What are you doing here?

Why did you choose to attend a Liberal Arts College such as Willamette?

 

 

What does the term "liberal" even signify?

 

 

 

 

 

 

 

 

Liberal = liberalis = of freedom, befitting the free, equiv. to liber free + -alis -al

Open-minded or tolerant, esp. free of or not bound by traditional or conventional ideas, values, etc.

Favoring or permitting freedom of action, especially with respect to matters of personal belief or expression

 

So, what does liberal arts education offer you?

 

 

 

 

 

 

 

 

Does knowledge set you free? Free from what?

What are you hoping to get while you are here?

 

Definitions of "Liberal Arts education:

--the academic course of instruction at a college intended to provide general knowledge and comprising the arts, humanities, natural sciences, and social sciences, as opposed to professional or technical subjects.

--the subjects of an academic college course, including literature, philosophy, languages, history, and, usually, survey courses of the sciences, as distinguished from professional or technical subjects: sometimes referred to as arts, as in Bachelor of Arts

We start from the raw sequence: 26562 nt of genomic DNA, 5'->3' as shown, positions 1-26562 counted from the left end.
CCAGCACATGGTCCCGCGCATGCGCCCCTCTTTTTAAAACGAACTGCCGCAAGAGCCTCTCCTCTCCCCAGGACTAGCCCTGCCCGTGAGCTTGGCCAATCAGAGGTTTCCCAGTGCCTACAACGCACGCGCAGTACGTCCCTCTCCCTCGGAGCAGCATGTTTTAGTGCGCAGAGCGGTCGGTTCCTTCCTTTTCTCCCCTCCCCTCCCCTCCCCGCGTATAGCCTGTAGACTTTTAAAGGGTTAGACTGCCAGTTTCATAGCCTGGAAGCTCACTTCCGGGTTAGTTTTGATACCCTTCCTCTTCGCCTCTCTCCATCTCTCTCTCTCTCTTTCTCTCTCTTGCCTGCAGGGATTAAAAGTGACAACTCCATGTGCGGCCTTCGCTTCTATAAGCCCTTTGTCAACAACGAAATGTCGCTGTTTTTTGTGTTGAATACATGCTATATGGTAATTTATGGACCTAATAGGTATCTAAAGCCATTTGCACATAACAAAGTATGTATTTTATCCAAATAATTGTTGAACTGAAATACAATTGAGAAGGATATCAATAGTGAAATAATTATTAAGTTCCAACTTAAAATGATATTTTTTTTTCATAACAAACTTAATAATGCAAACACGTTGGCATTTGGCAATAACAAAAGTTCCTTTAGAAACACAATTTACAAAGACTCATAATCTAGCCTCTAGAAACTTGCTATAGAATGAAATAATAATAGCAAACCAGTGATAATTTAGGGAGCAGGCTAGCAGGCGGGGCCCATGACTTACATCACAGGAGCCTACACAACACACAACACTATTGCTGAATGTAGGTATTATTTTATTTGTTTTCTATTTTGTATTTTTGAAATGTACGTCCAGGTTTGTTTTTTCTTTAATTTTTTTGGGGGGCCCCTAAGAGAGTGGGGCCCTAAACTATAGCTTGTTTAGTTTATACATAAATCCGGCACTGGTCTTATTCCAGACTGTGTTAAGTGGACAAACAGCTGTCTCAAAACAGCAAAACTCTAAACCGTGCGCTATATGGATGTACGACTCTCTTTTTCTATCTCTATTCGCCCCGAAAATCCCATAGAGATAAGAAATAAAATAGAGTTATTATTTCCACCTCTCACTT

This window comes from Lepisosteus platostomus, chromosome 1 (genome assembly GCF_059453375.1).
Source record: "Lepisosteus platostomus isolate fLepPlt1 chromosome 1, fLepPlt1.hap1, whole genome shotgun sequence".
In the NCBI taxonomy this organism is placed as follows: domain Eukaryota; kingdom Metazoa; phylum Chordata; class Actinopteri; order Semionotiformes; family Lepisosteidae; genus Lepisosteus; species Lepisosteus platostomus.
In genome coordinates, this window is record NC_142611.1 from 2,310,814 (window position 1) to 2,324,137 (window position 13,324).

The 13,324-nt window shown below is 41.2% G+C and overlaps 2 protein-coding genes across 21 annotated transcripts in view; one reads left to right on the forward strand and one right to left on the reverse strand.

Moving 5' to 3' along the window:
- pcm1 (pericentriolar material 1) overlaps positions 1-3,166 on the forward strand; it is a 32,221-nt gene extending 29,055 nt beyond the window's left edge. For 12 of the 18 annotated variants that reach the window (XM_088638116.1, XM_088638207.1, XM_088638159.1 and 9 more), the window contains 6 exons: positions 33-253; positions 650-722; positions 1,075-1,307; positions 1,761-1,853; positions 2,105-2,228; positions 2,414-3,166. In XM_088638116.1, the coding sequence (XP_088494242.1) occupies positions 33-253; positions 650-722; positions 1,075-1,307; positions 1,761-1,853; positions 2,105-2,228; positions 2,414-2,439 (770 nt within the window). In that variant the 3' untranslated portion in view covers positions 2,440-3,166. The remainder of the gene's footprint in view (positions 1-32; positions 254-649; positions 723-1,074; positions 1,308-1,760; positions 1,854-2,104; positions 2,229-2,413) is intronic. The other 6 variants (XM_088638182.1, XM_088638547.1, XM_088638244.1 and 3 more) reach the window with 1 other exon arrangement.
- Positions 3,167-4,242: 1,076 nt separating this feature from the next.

What are the three main components of a liberal education at Willamette University?

 

 

1. Gen Ed: Coll Colloquium, 3 Writing Centered courses, 2 Quantitative and Analytical Reasing courses; a Language other than English

 

 

 

2. Breadth Requirements in 6 areas...the MOIs = Modes of Inquiry

Understanding the Natural World

Understanding Society

Thinking Historically

Creating in the Arts

Interpreting Texts

Analyzing Reasons, Arguments and Values

 

 

 

 

3. Your major program (no more than 10 credits in a single department)

 

 

 

Should everything we study here--should knowledge--always be "use-ef-ful" as Elia Kazan's father used to say? Must knowledge always serve a purpose? Lead to a marketable skill?

Or can we study and learn stuff just for the sake of knowing, to learn because learning is a joy unto itself?